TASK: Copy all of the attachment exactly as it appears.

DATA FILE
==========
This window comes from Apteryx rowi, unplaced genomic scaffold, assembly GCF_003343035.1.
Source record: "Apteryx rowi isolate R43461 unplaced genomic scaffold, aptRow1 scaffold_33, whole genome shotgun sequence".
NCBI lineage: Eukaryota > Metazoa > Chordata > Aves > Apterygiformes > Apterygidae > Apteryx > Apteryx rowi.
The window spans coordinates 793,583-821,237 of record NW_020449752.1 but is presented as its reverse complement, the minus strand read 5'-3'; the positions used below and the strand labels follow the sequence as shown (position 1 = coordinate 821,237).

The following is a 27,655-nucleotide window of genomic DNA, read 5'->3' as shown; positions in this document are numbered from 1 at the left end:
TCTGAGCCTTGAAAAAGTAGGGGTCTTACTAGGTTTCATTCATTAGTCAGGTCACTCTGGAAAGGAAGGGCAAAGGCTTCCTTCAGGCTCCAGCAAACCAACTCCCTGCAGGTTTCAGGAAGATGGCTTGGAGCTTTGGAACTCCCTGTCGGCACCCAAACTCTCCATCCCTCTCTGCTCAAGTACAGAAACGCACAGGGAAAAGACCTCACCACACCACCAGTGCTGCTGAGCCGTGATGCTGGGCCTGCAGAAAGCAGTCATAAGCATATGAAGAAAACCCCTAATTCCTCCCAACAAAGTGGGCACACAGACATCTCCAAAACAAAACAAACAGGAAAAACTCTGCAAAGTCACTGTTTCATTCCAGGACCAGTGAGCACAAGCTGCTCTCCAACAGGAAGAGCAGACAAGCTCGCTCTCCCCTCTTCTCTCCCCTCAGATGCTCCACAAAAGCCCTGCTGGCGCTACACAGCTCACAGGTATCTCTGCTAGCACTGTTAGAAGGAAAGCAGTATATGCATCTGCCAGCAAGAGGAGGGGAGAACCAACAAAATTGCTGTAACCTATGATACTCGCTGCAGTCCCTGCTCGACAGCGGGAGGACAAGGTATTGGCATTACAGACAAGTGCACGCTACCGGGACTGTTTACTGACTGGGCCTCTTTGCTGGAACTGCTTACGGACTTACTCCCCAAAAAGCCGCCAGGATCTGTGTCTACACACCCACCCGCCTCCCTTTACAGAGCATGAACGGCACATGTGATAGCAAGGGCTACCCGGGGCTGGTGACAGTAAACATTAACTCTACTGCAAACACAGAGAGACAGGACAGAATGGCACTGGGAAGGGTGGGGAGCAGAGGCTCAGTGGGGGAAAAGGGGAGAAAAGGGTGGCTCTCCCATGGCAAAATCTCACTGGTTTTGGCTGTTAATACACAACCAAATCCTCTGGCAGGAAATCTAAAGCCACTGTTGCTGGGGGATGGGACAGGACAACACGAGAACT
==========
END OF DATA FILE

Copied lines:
This window comes from Apteryx rowi, unplaced genomic scaffold, assembly GCF_003343035.1.
Source record: "Apteryx rowi isolate R43461 unplaced genomic scaffold, aptRow1 scaffold_33, whole genome shotgun sequence".
NCBI lineage: Eukaryota > Metazoa > Chordata > Aves > Apterygiformes > Apterygidae > Apteryx > Apteryx rowi.
The window spans coordinates 793,583-821,237 of record NW_020449752.1 but is presented as its reverse complement, the minus strand read 5'-3'; the positions used below and the strand labels follow the sequence as shown (position 1 = coordinate 821,237).

The following is a 27,655-nucleotide window of genomic DNA, read 5'->3' as shown; positions in this document are numbered from 1 at the left end:
TCTGAGCCTTGAAAAAGTAGGGGTCTTACTAGGTTTCATTCATTAGTCAGGTCACTCTGGAAAGGAAGGGCAAAGGCTTCCTTCAGGCTCCAGCAAACCAACTCCCTGCAGGTTTCAGGAAGATGGCTTGGAGCTTTGGAACTCCCTGTCGGCACCCAAACTCTCCATCCCTCTCTGCTCAAGTACAGAAACGCACAGGGAAAAGACCTCACCACACCACCAGTGCTGCTGAGCCGTGATGCTGGGCCTGCAGAAAGCAGTCATAAGCATATGAAGAAAACCCCTAATTCCTCCCAACAAAGTGGGCACACAGACATCTCCAAAACAAAACAAACAGGAAAAACTCTGCAAAGTCACTGTTTCATTCCAGGACCAGTGAGCACAAGCTGCTCTCCAACAGGAAGAGCAGACAAGCTCGCTCTCCCCTCTTCTCTCCCCTCAGATGCTCCACAAAAGCCCTGCTGGCGCTACACAGCTCACAGGTATCTCTGCTAGCACTGTTAGAAGGAAAGCAGTATATGCATCTGCCAGCAAGAGGAGGGGAGAACCAACAAAATTGCTGTAACCTATGATACTCGCTGCAGTCCCTGCTCGACAGCGGGAGGACAAGGTATTGGCATTACAGACAAGTGCACGCTACCGGGACTGTTTACTGACTGGGCCTCTTTGCTGGAACTGCTTACGGACTTACTCCCCAAAAAGCCGCCAGGATCTGTGTCTACACACCCACCCGCCTCCCTTTACAGAGCATGAACGGCACATGTGATAGCAAGGGCTACCCGGGGCTGGTGACAGTAAACATTAACTCTACTGCAAACACAGAGAGACAGGACAGAATGGCACTGGGAAGGGTGGGGAGCAGAGGCTCAGTGGGGGAAAAGGGGAGAAAAGGGTGGCTCTCCCATGGCAAAATCTCACTGGTTTTGGCTGTTAATACACAACCAAATCCTCTGGCAGGAAATCTAAAGCCACTGTTGCTGGGGGATGGGACAGGACAACACGAGAACT